• April 5, 2010
  • 06:24 PM
  • 689 views

Changes in DNA and Aging

by Reason in Fight Aging!

Do changes in nuclear DNA significantly affect the course of aging? A good question, one that is still open and energetically debated in the scientific community. How about epigenetic changes, mechanisms that alter the process of producing proteins from genetic blueprints without changing the genes themselves, such as those involving DNA methylation? Insofar as degenerative aging is concerned, are epigenetic changes cause, consequence of other, more fundamental changes, or a mix of both? Also go........ Read more »

Murgatroyd C, Wu Y, Bockmühl Y, & Spengler D. (2010) The Janus face of DNA methylation in aging. Aging, 2(2), 107-10. PMID: 20354272  

  • April 5, 2010
  • 03:26 PM
  • 379 views

Watershed land use and nutrients

by JL in Analyze Everything

The widespread problems associated with cultural eutrophication are well-known.  Essentially, humans dump a lot of biotically important elements into water, and the resulting algal and bacterial dynamics render those waters pretty unfavorable for native species and desirable species (i.e., you get a lot of fish kills and stinky water).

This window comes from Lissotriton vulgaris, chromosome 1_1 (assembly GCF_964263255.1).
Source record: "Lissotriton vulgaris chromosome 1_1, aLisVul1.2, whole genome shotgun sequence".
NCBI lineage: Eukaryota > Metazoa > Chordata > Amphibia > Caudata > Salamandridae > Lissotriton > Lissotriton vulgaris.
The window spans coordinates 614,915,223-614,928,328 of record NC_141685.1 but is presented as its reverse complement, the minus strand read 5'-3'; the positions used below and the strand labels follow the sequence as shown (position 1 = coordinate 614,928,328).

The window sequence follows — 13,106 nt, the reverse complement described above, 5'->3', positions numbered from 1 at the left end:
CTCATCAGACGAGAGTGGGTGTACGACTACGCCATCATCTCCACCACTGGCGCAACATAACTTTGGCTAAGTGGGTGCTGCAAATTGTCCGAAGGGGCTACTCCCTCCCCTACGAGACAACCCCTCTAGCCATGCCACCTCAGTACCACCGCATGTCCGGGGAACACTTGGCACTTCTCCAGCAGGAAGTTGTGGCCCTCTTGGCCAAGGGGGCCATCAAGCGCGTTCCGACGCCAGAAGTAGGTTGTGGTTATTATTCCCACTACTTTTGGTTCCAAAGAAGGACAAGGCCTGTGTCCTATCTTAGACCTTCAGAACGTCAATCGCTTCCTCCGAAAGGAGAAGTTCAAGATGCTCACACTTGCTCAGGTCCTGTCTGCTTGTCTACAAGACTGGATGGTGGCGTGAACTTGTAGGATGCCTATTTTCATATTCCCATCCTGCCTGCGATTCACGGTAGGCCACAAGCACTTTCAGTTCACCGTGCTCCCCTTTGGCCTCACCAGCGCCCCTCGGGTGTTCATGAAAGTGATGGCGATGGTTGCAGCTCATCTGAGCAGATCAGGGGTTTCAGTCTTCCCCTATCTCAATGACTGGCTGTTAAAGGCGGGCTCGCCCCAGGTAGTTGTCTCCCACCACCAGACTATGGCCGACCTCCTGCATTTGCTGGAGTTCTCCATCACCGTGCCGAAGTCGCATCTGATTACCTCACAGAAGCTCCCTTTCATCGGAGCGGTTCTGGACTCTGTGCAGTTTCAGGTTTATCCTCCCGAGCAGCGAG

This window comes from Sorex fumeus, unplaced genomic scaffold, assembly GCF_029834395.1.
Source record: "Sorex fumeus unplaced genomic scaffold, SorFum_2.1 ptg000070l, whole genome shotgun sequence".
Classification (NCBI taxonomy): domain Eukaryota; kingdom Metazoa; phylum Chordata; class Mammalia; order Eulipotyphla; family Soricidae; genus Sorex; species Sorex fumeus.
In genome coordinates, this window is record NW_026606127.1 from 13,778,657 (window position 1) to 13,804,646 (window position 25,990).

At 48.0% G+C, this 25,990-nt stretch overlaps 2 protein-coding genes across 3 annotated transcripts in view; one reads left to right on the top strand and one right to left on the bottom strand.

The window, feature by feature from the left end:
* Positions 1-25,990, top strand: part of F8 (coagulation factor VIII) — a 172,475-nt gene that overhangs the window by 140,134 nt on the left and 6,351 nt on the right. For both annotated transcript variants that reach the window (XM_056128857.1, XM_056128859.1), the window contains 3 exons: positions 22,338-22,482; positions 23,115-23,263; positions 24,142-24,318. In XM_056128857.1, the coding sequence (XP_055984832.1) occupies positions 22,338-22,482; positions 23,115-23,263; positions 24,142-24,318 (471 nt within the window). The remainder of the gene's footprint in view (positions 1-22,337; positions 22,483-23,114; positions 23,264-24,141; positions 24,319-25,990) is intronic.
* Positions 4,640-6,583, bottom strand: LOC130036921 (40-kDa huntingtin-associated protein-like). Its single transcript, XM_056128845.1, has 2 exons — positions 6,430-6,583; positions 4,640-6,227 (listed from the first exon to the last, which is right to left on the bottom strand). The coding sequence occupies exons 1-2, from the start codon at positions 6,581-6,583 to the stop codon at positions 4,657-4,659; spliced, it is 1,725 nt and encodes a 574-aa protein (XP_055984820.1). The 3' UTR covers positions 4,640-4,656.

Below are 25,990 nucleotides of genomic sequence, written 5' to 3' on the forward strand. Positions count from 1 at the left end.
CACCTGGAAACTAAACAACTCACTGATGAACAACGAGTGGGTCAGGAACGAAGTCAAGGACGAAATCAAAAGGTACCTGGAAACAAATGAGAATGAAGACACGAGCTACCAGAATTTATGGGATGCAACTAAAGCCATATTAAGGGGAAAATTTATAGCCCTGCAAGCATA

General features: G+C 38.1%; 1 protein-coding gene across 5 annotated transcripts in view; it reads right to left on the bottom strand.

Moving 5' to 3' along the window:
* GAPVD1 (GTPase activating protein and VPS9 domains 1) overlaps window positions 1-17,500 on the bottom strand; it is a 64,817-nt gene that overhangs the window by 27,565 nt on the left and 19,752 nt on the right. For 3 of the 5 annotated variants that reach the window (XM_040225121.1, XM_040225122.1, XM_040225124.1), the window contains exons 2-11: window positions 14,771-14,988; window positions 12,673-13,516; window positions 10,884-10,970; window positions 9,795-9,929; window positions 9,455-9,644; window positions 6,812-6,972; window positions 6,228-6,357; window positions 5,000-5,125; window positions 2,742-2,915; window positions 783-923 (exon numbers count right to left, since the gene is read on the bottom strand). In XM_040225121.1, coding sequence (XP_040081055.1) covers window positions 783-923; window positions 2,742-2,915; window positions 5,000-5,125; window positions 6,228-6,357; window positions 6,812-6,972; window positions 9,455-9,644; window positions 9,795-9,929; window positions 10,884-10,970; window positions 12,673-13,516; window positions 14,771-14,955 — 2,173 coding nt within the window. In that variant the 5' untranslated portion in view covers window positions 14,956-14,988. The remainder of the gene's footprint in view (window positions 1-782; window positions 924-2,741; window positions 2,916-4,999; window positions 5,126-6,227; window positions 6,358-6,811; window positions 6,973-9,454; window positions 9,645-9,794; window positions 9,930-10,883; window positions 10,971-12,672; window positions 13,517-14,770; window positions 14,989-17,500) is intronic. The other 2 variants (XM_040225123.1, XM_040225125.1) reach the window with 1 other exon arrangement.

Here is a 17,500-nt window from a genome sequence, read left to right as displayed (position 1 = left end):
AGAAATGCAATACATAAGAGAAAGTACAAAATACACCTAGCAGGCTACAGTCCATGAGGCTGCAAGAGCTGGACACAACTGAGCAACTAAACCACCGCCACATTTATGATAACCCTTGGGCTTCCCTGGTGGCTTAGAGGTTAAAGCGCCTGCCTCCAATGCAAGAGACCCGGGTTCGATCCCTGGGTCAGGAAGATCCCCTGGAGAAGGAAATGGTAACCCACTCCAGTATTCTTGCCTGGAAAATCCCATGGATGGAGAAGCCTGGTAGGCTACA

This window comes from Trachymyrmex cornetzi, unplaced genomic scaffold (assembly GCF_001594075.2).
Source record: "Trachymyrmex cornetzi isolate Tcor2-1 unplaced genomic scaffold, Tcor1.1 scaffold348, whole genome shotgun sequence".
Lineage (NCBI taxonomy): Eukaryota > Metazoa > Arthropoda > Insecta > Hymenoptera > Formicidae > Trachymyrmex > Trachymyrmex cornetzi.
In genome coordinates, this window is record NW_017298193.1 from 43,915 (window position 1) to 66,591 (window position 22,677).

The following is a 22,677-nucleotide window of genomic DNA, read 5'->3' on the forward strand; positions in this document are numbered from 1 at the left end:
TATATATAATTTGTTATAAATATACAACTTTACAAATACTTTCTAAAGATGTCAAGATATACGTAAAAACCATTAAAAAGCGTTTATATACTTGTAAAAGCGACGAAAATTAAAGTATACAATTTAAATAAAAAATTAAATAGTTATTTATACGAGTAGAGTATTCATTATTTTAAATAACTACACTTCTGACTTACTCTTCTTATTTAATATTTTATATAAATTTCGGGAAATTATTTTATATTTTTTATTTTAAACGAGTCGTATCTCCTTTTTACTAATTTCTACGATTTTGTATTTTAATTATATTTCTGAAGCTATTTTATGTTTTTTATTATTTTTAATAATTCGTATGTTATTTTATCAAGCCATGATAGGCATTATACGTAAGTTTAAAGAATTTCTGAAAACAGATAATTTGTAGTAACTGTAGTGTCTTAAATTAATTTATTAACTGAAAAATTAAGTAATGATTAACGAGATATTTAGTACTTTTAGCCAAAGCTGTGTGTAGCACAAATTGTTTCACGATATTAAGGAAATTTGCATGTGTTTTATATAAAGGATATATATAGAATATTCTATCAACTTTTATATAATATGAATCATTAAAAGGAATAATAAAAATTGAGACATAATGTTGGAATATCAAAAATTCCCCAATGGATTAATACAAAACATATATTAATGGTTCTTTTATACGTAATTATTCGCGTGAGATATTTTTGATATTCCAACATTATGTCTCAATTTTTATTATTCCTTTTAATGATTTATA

A big source of those nutrients is agriculture.  Row-crop ... Read more »

Arbuckle, K.E., & Downing, J.A. (2001) The influence of watershed land use on lake N: P in a predominantly agricultural landscape. Limnology and Oceanography, 46(4), 970-975. info:/

  • April 5, 2010
  • 02:47 PM
  • 494 views

ResearchBlogCast: Bloggers dissect a paper on parenting in poison arrow frogs

by Dave Munger in ResearchBlogging.org News

We’re trying something new this week. Each week, in addition to all the great written blogs you can find on ResearchBlogging.org, we’re posting a podcast about science.
Each week, Research Bloggers Kevin Zelnio, Razib Khan, and I will choose a journal article to discuss in podcast form. We’ll make sure it’s an article that we or [...]... Read more »

  • April 5, 2010
  • 01:00 PM
  • 1,315 views

A Most Lively Virus

by Merry Youle in Small Things Considered

Morphologically speaking, the viruses of mesophilic and moderately thermophilic bacteria and archaea are a dull bunch. Of 5,100 surveyed, 97% are ho-hum head-and-tail phages—icosahedral heads with helical tails. The remainder were tailless icosahedra or filaments, except for two spindle-shaped oddballs. If you'd like more structural excitement, best to go virus hunting in geothermally-heated aquatic environments above 80 ºC—the hot springs, mud holes, and deep-sea hydrothermal vents—and b........ Read more »